Voters in Switzerland backed a proposal on Sunday to ban full facial coverings in public places, despite women in Islamic full-face veils being an exceptionally rare sight in Swiss streets.
Official results showed that 51.21 percent of voters, and a majority of federal Switzerland’s cantons, supported the proposal.
Even though the proposal “Yes to a ban on full facial coverings” does not mention the burqa or the niqab — which leaves the eyes uncovered — there is no doubt what the debate concerns.
Campaign posters reading “Stop radical Islam!” and “Stop extremism!”, featuring a woman in a black niqab, have been plastered around Swiss cities.
The ban would mean that nobody could cover their face completely in public — whether in shops or the open countryside.
There would be exceptions, including for places of worship.
“Besides being useless, this text is racist and sexist,” said Ines El-Shikh, spokeswoman for the Purple Headscarves feminist Muslim women’s group.
She told AFP that the proposed law created the impression of a problem, but “there are only 30 women in burqas in Switzerland“.
A 2019 Federal Statistical Office survey found that 5.5 percent of the Swiss population were Muslims, mostly with roots in the former Yugoslavia.
‘Extreme’ Islam concerns
The full-face veil “is an extreme form of Islam,” said Yes campaign spokesman Jean-Luc Addor, of the populist right-wing Swiss People’s Party (SVP).
He acknowledged that “fortunately” there are not many burqa-wearing women in Switzerland, but stressed that “when a problem exists, we deal with it before it gets out of control”.
The government and parliament opposed a nationwide ban.
They proposed an alternative law that would require people to show their faces to the authorities if necessary for identification, for example at borders.
Under Switzerland’s system of direct democracy, any topic can be put to a national vote as long as it gathers 100,000 signatures in the wealthy country of 8.6 million people.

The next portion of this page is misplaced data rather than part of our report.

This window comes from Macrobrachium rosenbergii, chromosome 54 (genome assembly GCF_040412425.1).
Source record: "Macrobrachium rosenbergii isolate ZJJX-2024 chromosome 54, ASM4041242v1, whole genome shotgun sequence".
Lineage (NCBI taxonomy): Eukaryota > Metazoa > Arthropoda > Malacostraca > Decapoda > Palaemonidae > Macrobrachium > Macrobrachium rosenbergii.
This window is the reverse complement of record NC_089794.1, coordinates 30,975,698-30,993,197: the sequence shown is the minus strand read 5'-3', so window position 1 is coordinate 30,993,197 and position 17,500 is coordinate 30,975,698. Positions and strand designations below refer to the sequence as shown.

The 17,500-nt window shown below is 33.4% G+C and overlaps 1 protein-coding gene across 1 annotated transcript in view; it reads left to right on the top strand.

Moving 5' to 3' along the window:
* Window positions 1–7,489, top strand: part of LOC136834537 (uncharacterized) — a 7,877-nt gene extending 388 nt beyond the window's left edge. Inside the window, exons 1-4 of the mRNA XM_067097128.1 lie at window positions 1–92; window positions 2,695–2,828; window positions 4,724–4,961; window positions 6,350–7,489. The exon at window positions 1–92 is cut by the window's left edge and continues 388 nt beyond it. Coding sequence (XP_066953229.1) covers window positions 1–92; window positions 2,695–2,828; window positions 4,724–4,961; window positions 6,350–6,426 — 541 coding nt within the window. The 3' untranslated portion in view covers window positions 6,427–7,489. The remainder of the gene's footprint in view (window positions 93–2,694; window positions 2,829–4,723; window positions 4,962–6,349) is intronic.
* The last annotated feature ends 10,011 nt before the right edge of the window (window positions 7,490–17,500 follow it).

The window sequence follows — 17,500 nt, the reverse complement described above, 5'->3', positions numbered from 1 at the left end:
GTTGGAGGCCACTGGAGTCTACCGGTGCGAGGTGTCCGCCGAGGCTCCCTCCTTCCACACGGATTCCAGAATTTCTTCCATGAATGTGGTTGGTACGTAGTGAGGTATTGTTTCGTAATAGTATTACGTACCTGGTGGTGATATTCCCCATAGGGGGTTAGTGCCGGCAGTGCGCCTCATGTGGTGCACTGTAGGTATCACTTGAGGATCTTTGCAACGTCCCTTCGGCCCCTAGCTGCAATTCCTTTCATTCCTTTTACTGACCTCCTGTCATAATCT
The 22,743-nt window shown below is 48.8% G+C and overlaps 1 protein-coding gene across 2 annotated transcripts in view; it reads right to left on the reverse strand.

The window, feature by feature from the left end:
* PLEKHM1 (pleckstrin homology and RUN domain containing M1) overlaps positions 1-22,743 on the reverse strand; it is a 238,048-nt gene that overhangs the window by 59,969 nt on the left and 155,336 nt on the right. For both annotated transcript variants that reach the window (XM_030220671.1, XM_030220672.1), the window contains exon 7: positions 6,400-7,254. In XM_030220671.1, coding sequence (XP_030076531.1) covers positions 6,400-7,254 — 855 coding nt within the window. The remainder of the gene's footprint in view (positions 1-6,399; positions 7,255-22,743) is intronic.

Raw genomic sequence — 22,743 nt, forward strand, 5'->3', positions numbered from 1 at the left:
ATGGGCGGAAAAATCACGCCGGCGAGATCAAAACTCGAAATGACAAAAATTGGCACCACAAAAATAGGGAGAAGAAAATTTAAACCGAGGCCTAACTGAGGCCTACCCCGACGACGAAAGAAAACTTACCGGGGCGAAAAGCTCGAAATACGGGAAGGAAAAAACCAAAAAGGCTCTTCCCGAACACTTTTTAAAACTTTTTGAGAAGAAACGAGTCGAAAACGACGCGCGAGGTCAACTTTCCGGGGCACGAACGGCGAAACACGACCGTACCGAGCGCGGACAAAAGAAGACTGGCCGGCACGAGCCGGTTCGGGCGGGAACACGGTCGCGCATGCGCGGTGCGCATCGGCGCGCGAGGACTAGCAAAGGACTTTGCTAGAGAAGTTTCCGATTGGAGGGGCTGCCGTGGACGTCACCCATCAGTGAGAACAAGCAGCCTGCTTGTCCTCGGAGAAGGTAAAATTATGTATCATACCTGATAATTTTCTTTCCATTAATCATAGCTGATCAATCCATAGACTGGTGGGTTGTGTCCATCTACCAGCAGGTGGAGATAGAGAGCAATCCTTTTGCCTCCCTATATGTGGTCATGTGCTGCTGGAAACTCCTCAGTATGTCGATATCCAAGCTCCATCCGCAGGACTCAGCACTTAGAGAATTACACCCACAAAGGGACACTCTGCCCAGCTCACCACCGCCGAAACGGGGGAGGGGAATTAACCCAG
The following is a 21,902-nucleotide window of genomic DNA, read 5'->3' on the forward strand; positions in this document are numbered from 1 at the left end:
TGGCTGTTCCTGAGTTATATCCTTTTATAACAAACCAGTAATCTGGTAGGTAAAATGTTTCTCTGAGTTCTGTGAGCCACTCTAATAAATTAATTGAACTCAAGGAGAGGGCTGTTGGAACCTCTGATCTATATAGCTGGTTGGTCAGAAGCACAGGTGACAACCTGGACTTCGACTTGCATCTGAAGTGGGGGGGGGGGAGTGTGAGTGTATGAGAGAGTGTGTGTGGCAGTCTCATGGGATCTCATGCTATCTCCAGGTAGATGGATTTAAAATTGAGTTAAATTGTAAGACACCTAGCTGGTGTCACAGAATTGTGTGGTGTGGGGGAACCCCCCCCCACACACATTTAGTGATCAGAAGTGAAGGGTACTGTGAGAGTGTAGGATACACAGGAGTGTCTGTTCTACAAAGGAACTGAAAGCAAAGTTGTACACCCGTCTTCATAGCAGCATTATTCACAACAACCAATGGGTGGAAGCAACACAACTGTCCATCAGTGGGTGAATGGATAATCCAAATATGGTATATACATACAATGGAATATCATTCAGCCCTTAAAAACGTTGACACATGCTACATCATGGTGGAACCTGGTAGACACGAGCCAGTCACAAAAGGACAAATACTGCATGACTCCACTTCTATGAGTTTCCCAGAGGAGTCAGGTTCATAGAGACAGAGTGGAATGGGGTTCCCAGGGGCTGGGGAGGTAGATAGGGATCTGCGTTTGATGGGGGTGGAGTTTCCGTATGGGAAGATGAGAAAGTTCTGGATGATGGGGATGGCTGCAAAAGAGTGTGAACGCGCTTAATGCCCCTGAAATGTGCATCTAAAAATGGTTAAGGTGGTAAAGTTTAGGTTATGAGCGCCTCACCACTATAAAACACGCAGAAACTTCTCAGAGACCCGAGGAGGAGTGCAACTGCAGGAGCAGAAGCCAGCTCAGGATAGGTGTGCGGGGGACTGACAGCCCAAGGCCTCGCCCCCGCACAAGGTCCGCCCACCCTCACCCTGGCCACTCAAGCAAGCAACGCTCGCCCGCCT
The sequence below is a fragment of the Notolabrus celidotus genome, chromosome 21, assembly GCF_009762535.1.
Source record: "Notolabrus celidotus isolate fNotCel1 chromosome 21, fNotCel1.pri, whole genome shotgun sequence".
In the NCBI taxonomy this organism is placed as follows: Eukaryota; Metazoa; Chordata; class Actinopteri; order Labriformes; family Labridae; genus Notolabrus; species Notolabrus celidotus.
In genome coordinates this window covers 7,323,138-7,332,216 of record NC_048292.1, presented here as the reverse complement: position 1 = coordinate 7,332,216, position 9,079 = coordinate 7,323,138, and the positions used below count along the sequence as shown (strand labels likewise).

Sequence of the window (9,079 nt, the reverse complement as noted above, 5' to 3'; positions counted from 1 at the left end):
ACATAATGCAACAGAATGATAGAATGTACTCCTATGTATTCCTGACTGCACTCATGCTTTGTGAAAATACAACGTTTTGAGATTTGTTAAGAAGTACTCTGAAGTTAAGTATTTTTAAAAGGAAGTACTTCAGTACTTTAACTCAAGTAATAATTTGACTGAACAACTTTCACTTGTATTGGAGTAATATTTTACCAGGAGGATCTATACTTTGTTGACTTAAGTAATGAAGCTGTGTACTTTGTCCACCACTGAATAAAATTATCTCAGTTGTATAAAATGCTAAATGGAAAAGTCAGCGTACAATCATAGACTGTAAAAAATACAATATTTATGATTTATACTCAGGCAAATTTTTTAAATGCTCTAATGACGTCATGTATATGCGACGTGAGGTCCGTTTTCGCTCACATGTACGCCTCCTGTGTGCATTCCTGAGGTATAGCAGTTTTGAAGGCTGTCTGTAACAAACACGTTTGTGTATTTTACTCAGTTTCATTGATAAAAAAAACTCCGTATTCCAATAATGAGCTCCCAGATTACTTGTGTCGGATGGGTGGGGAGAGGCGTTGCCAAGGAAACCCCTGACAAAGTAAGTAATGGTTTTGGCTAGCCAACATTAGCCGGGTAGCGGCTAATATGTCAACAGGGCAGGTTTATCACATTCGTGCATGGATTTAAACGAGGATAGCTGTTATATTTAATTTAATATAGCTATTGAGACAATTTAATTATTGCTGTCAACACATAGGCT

Rounds of votes take place every three months.
To pass, initiatives require support from a majority of voters nationwide, and from a majority of federal Switzerland’s 26 cantons, six of which count as half-cantons in votes.
A 2009 vote that banned the construction of minaret towers on mosques sparked anger abroad.
Indonesia trade, e-ID votes
Two other votes were held Sunday, on a free trade agreement between Switzerland and Indonesia, and an ‘e-ID’ system.
Swiss voters narrowly approved the free trade agreement with Indonesia, which means that tariffs will be gradually removed from almost all of Switzerland’s biggest exports to the world’s fourth most populous country, while the Swiss would abolish duties on Indonesian industrial products.
The other vote was on a government plan to introduce a federally recognised electronic identity that could be used for ordering goods and services online.
The idea is that the e-ID would be regulated by law, offering a degree of security and reliability when giving identity details on the internet. It could also be used to open a bank account or request an official document.
Recent polls suggest that a comfortable majority is opposed to the move. It was pushed to a popular vote by critics alarmed at the plan to rely on private firms for the IDs, giving them access to sensitive, private information.